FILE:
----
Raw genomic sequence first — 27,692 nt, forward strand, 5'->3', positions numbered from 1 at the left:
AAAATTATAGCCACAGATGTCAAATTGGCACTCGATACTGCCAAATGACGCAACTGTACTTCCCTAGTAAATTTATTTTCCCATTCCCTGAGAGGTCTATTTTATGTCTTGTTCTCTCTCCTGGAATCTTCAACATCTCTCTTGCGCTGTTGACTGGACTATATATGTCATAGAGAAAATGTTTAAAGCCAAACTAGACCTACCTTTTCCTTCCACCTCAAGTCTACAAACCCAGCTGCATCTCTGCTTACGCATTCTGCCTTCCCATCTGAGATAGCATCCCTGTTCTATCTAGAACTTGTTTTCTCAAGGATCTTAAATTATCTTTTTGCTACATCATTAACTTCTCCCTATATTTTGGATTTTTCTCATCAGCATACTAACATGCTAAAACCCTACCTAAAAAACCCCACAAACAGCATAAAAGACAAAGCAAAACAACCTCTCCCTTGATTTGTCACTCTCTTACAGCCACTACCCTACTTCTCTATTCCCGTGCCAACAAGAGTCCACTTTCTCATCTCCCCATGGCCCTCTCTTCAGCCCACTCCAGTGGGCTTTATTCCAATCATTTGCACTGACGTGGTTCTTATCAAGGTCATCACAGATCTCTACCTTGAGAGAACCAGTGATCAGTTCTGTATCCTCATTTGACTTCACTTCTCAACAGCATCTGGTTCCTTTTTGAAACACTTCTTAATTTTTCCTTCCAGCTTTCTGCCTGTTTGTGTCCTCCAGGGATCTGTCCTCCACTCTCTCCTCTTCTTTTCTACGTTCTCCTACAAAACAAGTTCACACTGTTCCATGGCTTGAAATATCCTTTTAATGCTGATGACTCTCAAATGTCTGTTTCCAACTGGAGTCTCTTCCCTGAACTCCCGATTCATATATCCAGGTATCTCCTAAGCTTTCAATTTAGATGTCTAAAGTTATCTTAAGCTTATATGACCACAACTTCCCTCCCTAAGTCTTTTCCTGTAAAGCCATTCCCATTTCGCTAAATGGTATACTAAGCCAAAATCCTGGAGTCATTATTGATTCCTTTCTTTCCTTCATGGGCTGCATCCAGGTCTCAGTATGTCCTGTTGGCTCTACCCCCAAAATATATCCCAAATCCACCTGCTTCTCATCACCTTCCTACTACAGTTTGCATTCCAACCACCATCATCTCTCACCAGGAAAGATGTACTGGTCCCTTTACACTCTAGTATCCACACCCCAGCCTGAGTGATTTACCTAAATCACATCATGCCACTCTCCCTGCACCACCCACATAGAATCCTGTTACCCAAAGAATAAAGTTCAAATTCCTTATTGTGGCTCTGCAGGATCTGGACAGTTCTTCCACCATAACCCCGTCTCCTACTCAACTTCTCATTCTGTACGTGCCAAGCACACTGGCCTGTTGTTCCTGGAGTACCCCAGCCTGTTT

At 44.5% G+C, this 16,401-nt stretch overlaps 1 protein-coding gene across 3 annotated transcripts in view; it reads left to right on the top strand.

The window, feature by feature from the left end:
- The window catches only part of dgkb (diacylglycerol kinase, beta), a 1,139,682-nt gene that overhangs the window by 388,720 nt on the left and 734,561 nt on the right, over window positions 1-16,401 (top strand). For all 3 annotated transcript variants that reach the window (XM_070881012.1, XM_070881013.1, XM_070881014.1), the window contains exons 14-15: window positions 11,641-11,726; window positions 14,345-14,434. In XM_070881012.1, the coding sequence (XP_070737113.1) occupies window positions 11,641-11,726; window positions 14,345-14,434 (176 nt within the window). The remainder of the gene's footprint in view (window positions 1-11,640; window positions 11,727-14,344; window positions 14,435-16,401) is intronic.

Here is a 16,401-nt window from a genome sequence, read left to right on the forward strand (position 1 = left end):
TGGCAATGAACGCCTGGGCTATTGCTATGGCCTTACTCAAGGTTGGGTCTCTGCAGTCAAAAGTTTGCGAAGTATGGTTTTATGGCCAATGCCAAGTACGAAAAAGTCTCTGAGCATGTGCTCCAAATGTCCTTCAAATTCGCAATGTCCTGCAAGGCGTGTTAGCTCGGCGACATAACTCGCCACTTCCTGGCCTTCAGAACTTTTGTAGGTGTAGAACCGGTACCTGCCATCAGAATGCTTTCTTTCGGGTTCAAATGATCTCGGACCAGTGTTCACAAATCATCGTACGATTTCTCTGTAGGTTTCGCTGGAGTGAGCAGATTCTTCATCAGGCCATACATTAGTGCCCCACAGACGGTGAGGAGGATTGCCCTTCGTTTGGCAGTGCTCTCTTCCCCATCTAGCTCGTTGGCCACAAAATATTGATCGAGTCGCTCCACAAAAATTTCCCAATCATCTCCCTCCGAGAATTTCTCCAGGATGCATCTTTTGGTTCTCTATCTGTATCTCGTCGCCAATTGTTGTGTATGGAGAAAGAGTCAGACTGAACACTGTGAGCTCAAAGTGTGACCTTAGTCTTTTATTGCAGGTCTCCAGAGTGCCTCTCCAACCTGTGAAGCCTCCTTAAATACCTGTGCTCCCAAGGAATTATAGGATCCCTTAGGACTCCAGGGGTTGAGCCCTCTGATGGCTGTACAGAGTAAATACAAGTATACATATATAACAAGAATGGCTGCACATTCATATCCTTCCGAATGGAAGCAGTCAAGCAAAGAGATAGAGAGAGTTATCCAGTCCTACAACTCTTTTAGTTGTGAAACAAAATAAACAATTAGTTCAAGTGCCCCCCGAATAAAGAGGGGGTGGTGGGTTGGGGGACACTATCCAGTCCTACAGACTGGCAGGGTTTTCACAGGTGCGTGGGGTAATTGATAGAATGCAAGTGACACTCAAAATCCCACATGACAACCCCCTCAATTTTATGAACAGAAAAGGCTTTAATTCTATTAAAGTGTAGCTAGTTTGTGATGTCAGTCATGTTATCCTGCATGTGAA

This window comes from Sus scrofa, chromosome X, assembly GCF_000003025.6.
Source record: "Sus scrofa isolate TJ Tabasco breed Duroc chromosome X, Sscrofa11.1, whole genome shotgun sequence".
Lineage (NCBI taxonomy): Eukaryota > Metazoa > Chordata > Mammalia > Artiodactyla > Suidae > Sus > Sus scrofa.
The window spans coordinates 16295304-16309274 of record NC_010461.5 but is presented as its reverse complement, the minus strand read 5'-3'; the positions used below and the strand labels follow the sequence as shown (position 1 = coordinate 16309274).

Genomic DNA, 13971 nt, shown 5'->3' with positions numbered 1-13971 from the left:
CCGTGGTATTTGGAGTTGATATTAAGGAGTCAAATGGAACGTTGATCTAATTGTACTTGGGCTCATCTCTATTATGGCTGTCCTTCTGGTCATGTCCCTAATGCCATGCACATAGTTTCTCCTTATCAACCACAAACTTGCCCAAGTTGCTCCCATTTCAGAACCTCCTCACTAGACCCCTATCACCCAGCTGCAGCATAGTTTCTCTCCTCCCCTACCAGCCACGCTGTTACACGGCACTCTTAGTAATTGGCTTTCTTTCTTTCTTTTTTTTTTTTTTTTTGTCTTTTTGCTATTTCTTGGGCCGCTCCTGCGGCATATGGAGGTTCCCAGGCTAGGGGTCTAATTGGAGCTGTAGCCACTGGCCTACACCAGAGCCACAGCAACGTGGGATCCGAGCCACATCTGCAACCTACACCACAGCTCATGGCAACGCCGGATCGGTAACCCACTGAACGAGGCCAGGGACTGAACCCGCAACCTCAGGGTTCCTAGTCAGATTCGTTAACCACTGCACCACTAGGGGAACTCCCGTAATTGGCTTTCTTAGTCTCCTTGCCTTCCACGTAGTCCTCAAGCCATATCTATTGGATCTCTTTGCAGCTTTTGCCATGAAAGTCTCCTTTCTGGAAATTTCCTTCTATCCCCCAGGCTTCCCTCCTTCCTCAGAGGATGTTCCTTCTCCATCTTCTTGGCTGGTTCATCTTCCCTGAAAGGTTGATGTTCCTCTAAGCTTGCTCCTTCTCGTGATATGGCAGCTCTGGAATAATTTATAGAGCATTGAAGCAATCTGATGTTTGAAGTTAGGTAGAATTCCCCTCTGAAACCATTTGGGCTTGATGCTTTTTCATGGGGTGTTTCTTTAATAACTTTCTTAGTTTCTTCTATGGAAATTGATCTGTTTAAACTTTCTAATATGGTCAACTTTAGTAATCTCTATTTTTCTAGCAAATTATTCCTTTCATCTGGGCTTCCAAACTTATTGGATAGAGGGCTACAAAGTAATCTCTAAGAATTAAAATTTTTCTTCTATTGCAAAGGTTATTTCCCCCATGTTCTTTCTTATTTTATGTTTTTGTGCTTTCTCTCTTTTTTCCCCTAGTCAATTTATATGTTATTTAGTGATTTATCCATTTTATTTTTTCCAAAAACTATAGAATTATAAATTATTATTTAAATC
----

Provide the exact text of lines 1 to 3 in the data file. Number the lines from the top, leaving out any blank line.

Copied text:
Raw genomic sequence first — 27,692 nt, forward strand, 5'->3', positions numbered from 1 at the left:
AAAATTATAGCCACAGATGTCAAATTGGCACTCGATACTGCCAAATGACGCAACTGTACTTCCCTAGTAAATTTATTTTCCCATTCCCTGAGAGGTCTATTTTATGTCTTGTTCTCTCTCCTGGAATCTTCAACATCTCTCTTGCGCTGTTGACTGGACTATATATGTCATAGAGAAAATGTTTAAAGCCAAACTAGACCTACCTTTTCCTTCCACCTCAAGTCTACAAACCCAGCTGCATCTCTGCTTACGCATTCTGCCTTCCCATCTGAGATAGCATCCCTGTTCTATCTAGAACTTGTTTTCTCAAGGATCTTAAATTATCTTTTTGCTACATCATTAACTTCTCCCTATATTTTGGATTTTTCTCATCAGCATACTAACATGCTAAAACCCTACCTAAAAAACCCCACAAACAGCATAAAAGACAAAGCAAAACAACCTCTCCCTTGATTTGTCACTCTCTTACAGCCACTACCCTACTTCTCTATTCCCGTGCCAACAAGAGTCCACTTTCTCATCTCCCCATGGCCCTCTCTTCAGCCCACTCCAGTGGGCTTTATTCCAATCATTTGCACTGACGTGGTTCTTATCAAGGTCATCACAGATCTCTACCTTGAGAGAACCAGTGATCAGTTCTGTATCCTCATTTGACTTCACTTCTCAACAGCATCTGGTTCCTTTTTGAAACACTTCTTAATTTTTCCTTCCAGCTTTCTGCCTGTTTGTGTCCTCCAGGGATCTGTCCTCCACTCTCTCCTCTTCTTTTCTACGTTCTCCTACAAAACAAGTTCACACTGTTCCATGGCTTGAAATATCCTTTTAATGCTGATGACTCTCAAATGTCTGTTTCCAACTGGAGTCTCTTCCCTGAACTCCCGATTCATATATCCAGGTATCTCCTAAGCTTTCAATTTAGATGTCTAAAGTTATCTTAAGCTTATATGACCACAACTTCCCTCCCTAAGTCTTTTCCTGTAAAGCCATTCCCATTTCGCTAAATGGTATACTAAGCCAAAATCCTGGAGTCATTATTGATTCCTTTCTTTCCTTCATGGGCTGCATCCAGGTCTCAGTATGTCCTGTTGGCTCTACCCCCAAAATATATCCCAAATCCACCTGCTTCTCATCACCTTCCTACTACAGTTTGCATTCCAACCACCATCATCTCTCACCAGGAAAGATGTACTGGTCCCTTTACACTCTAGTATCCACACCCCAGCCTGAGTGATTTACCTAAATCACATCATGCCACTCTCCCTGCACCACCCACATAGAATCCTGTTACCCAAAGAATAAAGTTCAAATTCCTTATTGTGGCTCTGCAGGATCTGGACAGTTCTTCCACCATAACCCCGTCTCCTACTCAACTTCTCATTCTGTACGTGCCAAGCACACTGGCCTGTTGTTCCTGGAGTACCCCAGCCTGTTT

At 44.5% G+C, this 16,401-nt stretch overlaps 1 protein-coding gene across 3 annotated transcripts in view; it reads left to right on the top strand.